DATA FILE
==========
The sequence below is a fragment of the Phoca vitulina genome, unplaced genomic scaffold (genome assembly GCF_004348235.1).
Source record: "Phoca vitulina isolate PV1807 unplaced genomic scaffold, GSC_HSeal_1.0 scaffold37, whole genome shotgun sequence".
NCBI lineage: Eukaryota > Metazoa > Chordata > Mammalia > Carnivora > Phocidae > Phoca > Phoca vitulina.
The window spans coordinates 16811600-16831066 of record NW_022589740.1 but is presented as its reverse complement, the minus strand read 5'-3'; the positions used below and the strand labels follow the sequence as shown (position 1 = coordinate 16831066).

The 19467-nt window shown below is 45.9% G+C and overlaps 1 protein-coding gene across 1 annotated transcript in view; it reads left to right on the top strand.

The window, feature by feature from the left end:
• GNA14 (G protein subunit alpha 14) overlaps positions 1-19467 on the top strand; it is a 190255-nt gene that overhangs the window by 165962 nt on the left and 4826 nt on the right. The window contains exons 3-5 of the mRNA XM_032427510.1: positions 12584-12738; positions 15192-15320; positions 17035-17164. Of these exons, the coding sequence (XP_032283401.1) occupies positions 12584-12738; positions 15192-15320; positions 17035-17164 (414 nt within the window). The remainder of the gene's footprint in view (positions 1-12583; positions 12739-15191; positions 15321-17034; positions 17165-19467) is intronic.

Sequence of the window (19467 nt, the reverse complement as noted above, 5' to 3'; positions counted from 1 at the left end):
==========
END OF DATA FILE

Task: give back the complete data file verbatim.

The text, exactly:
The sequence below is a fragment of the Phoca vitulina genome, unplaced genomic scaffold (genome assembly GCF_004348235.1).
Source record: "Phoca vitulina isolate PV1807 unplaced genomic scaffold, GSC_HSeal_1.0 scaffold37, whole genome shotgun sequence".
NCBI lineage: Eukaryota > Metazoa > Chordata > Mammalia > Carnivora > Phocidae > Phoca > Phoca vitulina.
The window spans coordinates 16811600-16831066 of record NW_022589740.1 but is presented as its reverse complement, the minus strand read 5'-3'; the positions used below and the strand labels follow the sequence as shown (position 1 = coordinate 16831066).

The 19467-nt window shown below is 45.9% G+C and overlaps 1 protein-coding gene across 1 annotated transcript in view; it reads left to right on the top strand.

The window, feature by feature from the left end:
• GNA14 (G protein subunit alpha 14) overlaps positions 1-19467 on the top strand; it is a 190255-nt gene that overhangs the window by 165962 nt on the left and 4826 nt on the right. The window contains exons 3-5 of the mRNA XM_032427510.1: positions 12584-12738; positions 15192-15320; positions 17035-17164. Of these exons, the coding sequence (XP_032283401.1) occupies positions 12584-12738; positions 15192-15320; positions 17035-17164 (414 nt within the window). The remainder of the gene's footprint in view (positions 1-12583; positions 12739-15191; positions 15321-17034; positions 17165-19467) is intronic.

Sequence of the window (19467 nt, the reverse complement as noted above, 5' to 3'; positions counted from 1 at the left end):